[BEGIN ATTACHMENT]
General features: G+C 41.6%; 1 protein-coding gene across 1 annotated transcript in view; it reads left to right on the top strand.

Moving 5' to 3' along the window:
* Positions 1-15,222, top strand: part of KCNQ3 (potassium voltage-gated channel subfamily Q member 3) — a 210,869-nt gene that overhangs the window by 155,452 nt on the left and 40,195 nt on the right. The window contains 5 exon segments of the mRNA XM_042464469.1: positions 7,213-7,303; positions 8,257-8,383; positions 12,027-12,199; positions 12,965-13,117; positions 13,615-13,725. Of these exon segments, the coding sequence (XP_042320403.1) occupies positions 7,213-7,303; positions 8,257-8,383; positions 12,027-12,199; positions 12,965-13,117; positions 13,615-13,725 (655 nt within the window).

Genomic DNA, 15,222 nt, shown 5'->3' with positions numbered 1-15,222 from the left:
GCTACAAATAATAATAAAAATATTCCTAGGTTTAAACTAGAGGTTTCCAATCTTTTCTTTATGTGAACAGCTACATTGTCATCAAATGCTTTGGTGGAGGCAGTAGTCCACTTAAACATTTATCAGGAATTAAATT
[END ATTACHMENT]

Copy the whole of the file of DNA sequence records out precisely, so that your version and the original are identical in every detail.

General features: G+C 41.6%; 1 protein-coding gene across 1 annotated transcript in view; it reads left to right on the top strand.

Moving 5' to 3' along the window:
* Positions 1-15,222, top strand: part of KCNQ3 (potassium voltage-gated channel subfamily Q member 3) — a 210,869-nt gene that overhangs the window by 155,452 nt on the left and 40,195 nt on the right. The window contains 5 exon segments of the mRNA XM_042464469.1: positions 7,213-7,303; positions 8,257-8,383; positions 12,027-12,199; positions 12,965-13,117; positions 13,615-13,725. Of these exon segments, the coding sequence (XP_042320403.1) occupies positions 7,213-7,303; positions 8,257-8,383; positions 12,027-12,199; positions 12,965-13,117; positions 13,615-13,725 (655 nt within the window).

Genomic DNA, 15,222 nt, shown 5'->3' with positions numbered 1-15,222 from the left:
GCTACAAATAATAATAAAAATATTCCTAGGTTTAAACTAGAGGTTTCCAATCTTTTCTTTATGTGAACAGCTACATTGTCATCAAATGCTTTGGTGGAGGCAGTAGTCCACTTAAACATTTATCAGGAATTAAATT